How is it different from what we’ve seen before?

When you look at how light works in today’s video games, it appears that all of the elements are present: reflections, shadows, bloom, and lens flare, to name a few. All of this, on the other hand, is a clever ruse. Light effects can be pre-rendered (even with ray tracing), but they’re baked into the image and are just packed animations that play out the same way every time. Although these effects appear compelling, they are, in fact, static.

“The problem with that is that it’s completely static,” Tamasi says. “Unless you render in real-time, the lighting is just going to be wrong.

If a player alters the environment by, for instance, busting a hole in a wall, the Light in the scene will not adjust to allow Light to pass through the hole unless the creators have explicitly prepared for it. With real-time ray tracing, the Light would automatically adapt.

How does ray tracing work?

In real life, Light comes to you. Waves of many tiny photons arise from a light source, bounce across and through various surfaces, and finally slam into you. Your brain then stitches together these different light rays into a single image.

Ray tracing is identical to this, except that everything moves in the other direction. Ray-traced Light starts at the viewer (or, more precisely, from the camera lens). It moves outward, plotting a path that bounces across multiple objects, sometimes even taking on their color and reflective properties, until the software determines the appropriate light source(s) for that particular ray. This way of simulating vision in reverse is far more efficient for a computer than following the glow from the Light source. After all, only those light paths visible to the user need to be drawn. It takes a lot less computing power to show what’s right in front of you than it does to render the rays emitted from all sources of light in a scene.

That isn’t to suggest it’s simple. “Every second, thousands of billions of photons penetrate your eye,” explains Christensen of the NCSA. “That’s a lot more calculations per second than a computer can accomplish… To even begin to make something look genuine, a lot of optimization, efficiency, and hacking is required.”

Nvidia’s solution is to trace only a handful of essential rays, then use machine learning algorithms to fill in the gaps and smooth everything out. “Denoising” is the term for this procedure.

“Rather than shooting hundreds or thousands of rays per pixel, we’ll actually shoot a few or maybe a few dozen,” Tamasi says. “So we use different classes of denoisers to assemble the final image.”

When is it coming?

Ray tracing in real-time is already possible—sort of. It’s accessible in select current games, including Battlefield V, Metro Exodus, and Shadow of the Tomb Raider, as well as upcoming titles like Cyberpunk 2077 and Wolfenstein: Youngblood, if you have a PC capable of handling it.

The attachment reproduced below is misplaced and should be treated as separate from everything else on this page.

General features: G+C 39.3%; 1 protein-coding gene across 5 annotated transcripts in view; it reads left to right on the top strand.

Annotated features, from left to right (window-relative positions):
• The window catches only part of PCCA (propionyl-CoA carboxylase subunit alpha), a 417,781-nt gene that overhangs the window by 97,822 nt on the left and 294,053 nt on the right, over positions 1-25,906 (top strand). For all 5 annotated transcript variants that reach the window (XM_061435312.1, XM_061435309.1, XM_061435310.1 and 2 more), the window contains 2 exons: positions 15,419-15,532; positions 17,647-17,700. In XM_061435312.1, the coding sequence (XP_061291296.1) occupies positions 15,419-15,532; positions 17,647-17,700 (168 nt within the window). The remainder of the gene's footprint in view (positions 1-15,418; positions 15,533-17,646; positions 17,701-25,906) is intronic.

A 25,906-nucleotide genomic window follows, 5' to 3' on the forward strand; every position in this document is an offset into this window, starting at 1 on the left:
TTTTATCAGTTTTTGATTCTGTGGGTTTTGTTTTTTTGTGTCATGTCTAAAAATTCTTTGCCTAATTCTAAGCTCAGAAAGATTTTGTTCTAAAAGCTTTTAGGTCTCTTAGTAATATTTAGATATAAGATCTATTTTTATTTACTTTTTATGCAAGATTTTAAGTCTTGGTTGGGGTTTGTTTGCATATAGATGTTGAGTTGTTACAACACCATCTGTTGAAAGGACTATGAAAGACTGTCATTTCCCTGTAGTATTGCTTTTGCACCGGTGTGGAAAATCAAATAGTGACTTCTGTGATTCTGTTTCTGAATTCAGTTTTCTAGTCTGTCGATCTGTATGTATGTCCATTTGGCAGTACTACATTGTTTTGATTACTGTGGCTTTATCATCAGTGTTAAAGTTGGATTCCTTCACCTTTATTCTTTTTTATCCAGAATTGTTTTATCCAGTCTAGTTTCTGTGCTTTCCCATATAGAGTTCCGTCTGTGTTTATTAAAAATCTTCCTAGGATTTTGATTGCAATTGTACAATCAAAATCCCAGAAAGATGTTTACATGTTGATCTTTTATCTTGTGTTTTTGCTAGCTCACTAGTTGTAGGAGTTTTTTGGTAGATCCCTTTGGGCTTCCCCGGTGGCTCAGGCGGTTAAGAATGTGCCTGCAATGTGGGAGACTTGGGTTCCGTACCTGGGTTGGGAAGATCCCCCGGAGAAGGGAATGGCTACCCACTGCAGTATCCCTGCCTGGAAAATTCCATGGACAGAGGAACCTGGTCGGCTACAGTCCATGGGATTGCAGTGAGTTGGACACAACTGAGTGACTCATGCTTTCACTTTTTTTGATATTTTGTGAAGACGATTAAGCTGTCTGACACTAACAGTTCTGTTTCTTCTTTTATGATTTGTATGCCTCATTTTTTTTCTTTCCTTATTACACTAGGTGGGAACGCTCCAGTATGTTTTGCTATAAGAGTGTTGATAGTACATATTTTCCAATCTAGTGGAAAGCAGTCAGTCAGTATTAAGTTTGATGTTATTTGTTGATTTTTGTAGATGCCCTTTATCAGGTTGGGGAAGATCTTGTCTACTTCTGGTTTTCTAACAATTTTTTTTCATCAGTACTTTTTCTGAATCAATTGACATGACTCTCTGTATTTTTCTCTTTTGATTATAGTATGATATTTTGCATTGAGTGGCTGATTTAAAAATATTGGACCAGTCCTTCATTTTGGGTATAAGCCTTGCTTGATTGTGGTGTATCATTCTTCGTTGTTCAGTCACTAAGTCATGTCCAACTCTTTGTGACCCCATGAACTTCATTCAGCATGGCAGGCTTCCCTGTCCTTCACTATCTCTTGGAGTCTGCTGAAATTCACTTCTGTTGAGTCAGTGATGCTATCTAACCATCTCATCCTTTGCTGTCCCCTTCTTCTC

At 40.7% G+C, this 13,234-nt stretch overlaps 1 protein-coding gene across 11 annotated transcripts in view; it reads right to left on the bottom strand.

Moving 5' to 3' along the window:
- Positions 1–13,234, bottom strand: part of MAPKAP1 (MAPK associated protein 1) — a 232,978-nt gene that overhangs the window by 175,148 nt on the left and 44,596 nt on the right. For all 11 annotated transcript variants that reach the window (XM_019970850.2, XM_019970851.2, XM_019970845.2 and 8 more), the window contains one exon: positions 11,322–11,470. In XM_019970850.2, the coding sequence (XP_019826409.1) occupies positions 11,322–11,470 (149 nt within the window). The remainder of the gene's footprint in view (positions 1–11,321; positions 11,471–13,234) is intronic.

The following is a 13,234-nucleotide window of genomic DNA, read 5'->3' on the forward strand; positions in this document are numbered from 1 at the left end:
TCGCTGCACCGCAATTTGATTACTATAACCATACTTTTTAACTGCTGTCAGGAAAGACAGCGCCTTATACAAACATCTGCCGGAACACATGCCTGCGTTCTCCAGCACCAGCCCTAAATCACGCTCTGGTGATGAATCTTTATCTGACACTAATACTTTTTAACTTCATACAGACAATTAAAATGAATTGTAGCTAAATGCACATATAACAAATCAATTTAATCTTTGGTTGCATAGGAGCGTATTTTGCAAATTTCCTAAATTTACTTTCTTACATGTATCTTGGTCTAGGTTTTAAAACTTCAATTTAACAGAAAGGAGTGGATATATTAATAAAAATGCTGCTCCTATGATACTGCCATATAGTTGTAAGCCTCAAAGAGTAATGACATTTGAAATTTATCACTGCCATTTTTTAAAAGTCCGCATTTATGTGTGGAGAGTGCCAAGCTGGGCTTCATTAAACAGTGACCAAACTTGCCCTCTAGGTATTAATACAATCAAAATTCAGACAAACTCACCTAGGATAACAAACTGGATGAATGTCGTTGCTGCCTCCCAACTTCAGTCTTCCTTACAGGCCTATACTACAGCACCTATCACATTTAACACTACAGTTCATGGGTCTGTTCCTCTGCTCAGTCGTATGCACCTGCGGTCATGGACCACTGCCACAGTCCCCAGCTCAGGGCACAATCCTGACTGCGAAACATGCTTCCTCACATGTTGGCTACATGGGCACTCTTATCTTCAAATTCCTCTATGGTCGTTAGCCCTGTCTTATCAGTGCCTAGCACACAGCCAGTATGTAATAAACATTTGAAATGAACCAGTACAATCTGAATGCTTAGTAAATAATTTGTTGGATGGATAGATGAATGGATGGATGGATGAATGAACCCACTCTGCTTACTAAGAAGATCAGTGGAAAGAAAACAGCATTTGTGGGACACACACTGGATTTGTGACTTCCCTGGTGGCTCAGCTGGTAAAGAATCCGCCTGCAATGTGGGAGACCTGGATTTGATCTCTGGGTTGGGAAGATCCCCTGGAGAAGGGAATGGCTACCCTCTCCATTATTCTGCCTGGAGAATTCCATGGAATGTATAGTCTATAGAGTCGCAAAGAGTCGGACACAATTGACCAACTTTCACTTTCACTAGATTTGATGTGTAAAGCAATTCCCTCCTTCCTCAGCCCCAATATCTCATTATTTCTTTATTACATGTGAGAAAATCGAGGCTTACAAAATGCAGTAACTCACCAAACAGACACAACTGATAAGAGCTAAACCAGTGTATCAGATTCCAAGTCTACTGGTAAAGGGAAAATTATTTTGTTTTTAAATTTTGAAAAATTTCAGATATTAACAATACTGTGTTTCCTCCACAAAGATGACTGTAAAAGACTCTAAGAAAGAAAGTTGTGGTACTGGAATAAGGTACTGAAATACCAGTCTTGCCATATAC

With its RTX graphics card line last year, Nvidia introduced ray-tracing capabilities. As a result, your PC would require one of these to benefit from the technology entirely. Current consoles, such as the Xbox One and Playstation 4, lack hardware.

Ray tracing will be enabled by the next generation of game consoles, especially the Playstation 5 and Microsoft’s strangely called Xbox One replacement, Project Scarlett, for those unwilling or unable to pay between $350 and $1,500 for a graphics card.

While the prospect is fantastic, it will still be a few years before the technology becomes commonplace. Real-time ray tracing is still in its infancy, and it has shown to be a bit inconsistent. Developers and designers will have to stay up as hardware improves.

“It’s a new tool in the toolbox,” Tamasi says. “We have to learn to use that new tool properly. There’s going to be a whole new class of techniques that people develop.”

Ray tracing is a lighting technique that brings an extra level of realism to games. It simulates how Light reflects and refracts in the actual world, creating a more realistic atmosphere than what is generally seen in more traditional games with static lighting. But what exactly is ray tracing? What’s more, how does it function?

Ray tracing can improve immersion with a strong graphics card, but not all GPUs can support it. Read on to see if ray tracing is necessary for your gaming experience and if spending hundreds of dollars on a new GPU is justified.

Let’s get real

Ray tracing stands as a pinnacle in 3D rendering, offering unparalleled realism that can transform even the simplest games into visually stunning experiences. However, its intricacy poses a significant challenge in simulation due to its demand for computational power.